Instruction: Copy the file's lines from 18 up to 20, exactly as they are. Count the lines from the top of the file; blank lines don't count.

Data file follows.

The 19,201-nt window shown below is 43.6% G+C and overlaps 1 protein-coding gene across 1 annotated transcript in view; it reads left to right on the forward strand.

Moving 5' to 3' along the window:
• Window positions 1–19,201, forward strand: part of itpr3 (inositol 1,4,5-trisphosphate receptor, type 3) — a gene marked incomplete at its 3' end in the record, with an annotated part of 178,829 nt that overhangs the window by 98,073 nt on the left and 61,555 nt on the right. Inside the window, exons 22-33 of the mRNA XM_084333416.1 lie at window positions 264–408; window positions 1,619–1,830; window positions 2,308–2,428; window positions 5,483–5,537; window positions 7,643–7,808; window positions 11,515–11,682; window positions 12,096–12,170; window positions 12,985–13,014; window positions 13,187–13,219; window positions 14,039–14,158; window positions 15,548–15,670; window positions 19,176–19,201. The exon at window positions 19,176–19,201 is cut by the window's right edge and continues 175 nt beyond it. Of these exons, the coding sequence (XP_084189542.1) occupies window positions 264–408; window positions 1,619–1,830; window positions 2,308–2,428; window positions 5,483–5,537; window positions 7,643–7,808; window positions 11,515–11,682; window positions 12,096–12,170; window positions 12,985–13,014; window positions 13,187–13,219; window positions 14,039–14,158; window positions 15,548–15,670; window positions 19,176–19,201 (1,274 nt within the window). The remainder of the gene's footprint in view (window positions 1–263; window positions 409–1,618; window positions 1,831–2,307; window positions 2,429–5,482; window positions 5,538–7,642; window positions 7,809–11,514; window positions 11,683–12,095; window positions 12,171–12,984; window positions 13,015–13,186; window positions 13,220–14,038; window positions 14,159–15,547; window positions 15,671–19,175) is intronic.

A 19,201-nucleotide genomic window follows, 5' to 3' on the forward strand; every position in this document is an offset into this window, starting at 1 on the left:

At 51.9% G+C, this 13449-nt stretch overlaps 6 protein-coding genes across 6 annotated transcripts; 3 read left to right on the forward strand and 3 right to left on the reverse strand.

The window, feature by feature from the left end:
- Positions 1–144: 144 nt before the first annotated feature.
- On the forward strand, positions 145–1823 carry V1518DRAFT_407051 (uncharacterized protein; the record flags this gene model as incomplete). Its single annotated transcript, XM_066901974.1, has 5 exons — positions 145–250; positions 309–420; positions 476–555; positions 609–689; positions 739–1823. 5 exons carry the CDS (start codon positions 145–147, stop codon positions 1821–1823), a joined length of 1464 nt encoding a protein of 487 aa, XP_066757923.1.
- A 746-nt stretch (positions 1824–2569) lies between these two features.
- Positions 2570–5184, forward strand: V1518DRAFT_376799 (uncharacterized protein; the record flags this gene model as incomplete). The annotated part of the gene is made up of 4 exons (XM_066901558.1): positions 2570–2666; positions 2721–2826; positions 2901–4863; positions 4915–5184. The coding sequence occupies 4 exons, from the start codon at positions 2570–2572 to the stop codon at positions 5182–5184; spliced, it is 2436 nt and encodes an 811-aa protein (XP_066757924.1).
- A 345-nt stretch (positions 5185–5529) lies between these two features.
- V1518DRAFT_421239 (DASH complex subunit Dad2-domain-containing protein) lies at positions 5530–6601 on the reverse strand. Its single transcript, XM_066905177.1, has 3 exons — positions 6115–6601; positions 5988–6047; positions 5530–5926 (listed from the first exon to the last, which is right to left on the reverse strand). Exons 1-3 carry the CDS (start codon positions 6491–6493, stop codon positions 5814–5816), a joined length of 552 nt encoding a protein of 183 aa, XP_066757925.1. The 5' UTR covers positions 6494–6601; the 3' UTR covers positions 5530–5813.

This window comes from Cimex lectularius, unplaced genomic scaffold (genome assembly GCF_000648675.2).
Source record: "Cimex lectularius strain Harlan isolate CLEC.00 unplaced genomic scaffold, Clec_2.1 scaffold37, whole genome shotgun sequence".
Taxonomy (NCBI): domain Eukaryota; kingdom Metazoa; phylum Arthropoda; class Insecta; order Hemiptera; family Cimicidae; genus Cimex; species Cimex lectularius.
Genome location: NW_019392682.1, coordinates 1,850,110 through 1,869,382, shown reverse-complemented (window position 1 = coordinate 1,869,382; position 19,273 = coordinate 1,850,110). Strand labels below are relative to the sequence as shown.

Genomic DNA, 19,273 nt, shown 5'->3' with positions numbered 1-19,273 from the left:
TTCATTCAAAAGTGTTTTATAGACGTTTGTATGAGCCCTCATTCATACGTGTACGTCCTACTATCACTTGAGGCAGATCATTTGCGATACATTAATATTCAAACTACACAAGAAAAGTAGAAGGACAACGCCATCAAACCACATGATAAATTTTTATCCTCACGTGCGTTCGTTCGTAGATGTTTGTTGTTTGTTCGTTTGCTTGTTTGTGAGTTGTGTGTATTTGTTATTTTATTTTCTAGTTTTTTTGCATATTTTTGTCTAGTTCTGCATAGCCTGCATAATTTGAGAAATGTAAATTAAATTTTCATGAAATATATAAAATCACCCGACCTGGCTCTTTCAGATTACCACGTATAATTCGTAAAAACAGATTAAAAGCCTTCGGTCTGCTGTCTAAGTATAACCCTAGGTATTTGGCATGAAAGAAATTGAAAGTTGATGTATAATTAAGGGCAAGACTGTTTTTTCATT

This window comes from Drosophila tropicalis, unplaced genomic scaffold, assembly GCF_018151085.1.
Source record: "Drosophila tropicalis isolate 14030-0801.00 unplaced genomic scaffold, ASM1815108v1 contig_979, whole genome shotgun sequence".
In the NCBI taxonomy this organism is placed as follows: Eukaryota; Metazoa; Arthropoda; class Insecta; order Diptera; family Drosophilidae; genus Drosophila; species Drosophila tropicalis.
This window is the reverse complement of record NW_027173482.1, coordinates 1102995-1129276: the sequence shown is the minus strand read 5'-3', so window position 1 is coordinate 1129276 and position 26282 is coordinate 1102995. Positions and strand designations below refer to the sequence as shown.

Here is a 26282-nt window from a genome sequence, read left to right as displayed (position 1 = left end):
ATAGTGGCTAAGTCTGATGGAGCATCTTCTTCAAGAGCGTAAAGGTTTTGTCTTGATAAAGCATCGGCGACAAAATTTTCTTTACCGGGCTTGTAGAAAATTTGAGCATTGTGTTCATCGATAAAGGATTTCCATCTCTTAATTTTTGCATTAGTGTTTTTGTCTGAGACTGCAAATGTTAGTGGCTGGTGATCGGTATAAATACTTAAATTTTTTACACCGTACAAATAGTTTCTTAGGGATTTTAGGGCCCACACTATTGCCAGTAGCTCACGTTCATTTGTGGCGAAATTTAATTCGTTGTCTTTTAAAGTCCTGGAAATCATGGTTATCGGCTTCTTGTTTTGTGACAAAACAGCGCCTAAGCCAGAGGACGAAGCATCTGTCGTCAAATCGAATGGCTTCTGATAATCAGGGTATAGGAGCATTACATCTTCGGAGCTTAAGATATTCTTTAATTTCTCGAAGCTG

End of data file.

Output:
TTCATTCAAAAGTGTTTTATAGACGTTTGTATGAGCCCTCATTCATACGTGTACGTCCTACTATCACTTGAGGCAGATCATTTGCGATACATTAATATTCAAACTACACAAGAAAAGTAGAAGGACAACGCCATCAAACCACATGATAAATTTTTATCCTCACGTGCGTTCGTTCGTAGATGTTTGTTGTTTGTTCGTTTGCTTGTTTGTGAGTTGTGTGTATTTGTTATTTTATTTTCTAGTTTTTTTGCATATTTTTGTCTAGTTCTGCATAGCCTGCATAATTTGAGAAATGTAAATTAAATTTTCATGAAATATATAAAATCACCCGACCTGGCTCTTTCAGATTACCACGTATAATTCGTAAAAACAGATTAAAAGCCTTCGGTCTGCTGTCTAAGTATAACCCTAGGTATTTGGCATGAAAGAAATTGAAAGTTGATGTATAATTAAGGGCAAGACTGTTTTTTCATT

This window comes from Drosophila tropicalis, unplaced genomic scaffold, assembly GCF_018151085.1.
Source record: "Drosophila tropicalis isolate 14030-0801.00 unplaced genomic scaffold, ASM1815108v1 contig_979, whole genome shotgun sequence".